It should not surprise anyone and please everyone Richard Thaler received this year’s Nobel Prize in Economics. Congratulations!
Thaler is an important reason why I was personally interested in economics. (I’ve known him a little longer than I’ve known him Steve Levitt.) He is everything one can admire in a scholar and thinker: original, reasonable, cunning and more than a little sardonic. (My only criticism is that years ago he turned me down when I wanted to write a book with him.)
Without Thaler, the world would know much, much less about the work of Kahneman and Tversky, as he was the earliest (and pretty much only) economist interested in harnessing the power of their decision-making research. Without Thaler, behavioral economics would not be a standard tool in the arsenal of policymakers (and of course others too) today.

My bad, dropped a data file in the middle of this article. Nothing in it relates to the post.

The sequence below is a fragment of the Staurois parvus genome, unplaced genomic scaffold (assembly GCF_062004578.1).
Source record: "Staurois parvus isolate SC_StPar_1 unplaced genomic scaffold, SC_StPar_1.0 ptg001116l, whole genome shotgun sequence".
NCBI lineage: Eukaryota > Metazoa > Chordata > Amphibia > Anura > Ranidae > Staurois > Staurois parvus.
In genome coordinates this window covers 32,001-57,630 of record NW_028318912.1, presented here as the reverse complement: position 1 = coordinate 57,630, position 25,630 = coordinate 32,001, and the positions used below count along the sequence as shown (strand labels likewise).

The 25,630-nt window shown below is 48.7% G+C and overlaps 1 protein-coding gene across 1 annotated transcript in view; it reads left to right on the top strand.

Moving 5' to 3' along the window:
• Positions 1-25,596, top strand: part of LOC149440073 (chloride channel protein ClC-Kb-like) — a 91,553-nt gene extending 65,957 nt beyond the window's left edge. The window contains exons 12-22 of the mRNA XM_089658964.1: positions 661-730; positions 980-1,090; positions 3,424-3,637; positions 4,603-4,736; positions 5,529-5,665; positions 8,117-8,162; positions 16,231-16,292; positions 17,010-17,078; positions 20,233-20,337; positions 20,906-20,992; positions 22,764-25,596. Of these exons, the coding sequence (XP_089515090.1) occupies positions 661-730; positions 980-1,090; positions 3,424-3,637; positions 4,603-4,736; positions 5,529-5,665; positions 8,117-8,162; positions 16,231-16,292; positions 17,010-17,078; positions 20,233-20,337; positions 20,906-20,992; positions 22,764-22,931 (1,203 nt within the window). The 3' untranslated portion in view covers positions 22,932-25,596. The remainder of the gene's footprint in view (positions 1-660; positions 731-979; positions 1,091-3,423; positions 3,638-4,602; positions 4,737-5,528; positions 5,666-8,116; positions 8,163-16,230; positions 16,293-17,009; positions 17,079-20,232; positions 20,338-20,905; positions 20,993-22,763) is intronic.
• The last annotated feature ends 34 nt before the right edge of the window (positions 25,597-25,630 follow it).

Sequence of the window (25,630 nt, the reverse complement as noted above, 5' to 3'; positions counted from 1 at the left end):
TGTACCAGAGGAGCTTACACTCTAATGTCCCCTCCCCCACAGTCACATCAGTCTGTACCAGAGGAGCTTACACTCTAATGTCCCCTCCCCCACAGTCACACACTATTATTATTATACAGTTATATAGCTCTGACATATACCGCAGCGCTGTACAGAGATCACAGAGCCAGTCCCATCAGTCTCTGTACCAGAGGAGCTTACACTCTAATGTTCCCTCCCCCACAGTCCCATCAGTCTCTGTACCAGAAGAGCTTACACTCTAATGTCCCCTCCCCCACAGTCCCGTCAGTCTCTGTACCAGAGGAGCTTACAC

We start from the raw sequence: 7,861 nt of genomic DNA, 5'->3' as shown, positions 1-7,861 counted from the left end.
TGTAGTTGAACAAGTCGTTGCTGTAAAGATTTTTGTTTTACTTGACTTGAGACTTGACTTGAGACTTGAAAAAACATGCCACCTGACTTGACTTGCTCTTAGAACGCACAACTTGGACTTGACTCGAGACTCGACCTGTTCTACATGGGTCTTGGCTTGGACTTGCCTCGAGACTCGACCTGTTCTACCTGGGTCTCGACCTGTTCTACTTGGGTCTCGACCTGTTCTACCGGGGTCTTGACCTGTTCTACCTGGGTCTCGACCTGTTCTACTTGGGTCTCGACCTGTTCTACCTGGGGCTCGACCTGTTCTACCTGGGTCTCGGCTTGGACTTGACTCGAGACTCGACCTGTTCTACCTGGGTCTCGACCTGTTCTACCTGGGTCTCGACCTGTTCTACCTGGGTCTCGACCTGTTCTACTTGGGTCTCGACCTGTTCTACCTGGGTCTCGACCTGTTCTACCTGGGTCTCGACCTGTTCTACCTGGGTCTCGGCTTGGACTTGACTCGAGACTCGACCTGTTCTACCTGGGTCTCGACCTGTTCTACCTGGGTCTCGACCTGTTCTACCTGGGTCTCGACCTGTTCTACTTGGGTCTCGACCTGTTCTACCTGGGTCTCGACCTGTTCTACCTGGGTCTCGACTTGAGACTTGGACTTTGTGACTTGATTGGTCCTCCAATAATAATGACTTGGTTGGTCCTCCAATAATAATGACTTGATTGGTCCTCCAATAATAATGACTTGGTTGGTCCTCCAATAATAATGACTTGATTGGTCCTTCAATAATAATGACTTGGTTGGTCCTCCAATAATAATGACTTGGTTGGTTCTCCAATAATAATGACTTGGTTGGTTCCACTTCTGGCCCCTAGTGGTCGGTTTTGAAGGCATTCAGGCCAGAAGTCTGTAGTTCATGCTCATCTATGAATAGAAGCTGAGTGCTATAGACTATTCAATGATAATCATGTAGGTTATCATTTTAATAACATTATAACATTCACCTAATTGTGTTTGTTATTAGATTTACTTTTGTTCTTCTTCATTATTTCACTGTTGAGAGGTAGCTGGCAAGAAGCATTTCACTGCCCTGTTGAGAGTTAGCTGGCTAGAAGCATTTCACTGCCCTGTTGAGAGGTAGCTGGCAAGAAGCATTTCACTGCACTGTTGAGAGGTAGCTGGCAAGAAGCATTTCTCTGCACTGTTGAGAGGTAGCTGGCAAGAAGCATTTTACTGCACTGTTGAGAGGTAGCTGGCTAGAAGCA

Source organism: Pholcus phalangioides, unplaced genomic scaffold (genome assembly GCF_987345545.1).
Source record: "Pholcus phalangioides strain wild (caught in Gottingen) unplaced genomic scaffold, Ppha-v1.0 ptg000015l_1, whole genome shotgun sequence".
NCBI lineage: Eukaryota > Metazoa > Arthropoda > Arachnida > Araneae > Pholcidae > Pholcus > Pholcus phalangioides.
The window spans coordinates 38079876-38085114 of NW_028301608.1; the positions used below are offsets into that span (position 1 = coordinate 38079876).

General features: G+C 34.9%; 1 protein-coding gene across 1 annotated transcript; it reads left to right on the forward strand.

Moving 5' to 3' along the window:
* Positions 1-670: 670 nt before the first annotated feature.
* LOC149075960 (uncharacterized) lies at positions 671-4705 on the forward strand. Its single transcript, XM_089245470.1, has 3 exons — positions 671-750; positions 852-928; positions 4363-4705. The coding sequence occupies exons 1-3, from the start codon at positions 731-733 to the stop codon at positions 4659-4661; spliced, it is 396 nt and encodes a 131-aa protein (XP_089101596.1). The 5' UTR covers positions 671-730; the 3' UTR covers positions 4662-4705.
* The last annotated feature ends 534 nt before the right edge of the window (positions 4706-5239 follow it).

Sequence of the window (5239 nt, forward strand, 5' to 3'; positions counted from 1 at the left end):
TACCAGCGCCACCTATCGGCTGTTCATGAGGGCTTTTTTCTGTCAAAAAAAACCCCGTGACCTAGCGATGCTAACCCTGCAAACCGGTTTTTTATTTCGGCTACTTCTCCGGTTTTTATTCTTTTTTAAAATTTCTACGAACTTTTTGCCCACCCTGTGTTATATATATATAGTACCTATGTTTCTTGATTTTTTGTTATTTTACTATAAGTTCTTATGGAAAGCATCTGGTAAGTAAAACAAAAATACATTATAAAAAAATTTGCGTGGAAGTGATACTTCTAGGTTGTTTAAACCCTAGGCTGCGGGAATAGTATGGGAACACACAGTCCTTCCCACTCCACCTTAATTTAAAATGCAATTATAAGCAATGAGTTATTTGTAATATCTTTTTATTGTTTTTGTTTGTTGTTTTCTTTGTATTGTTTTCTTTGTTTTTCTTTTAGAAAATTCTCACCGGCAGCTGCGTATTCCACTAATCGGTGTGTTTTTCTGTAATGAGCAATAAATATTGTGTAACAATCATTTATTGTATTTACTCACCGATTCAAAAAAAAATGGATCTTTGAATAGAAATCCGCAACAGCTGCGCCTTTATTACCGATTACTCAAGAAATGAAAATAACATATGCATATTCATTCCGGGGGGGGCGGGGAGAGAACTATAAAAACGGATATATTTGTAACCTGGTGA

He has been featured many times on this blog over the years; You can sample these pieces here.
He was on the too Freakonomics radio Podcast a few times, including “Fighting Poverty With Actual Evidence” and “Should We Really Behave Like Economists Say We Do?”
And here is one New York Times Article I wrote about Thaler and other behavioral scientists in 2003, just prior to the start of his “libertarian paternalism” push.
Among his books: the influential push; the revealing wrongdoing; and the often overlooked The Victor’s Cursewhich I just delved into for fun last week and, as always, was swept up in Thaler’s totally normal view of the world.
Well done Economics Awards Committee, and well done Dick Thaler!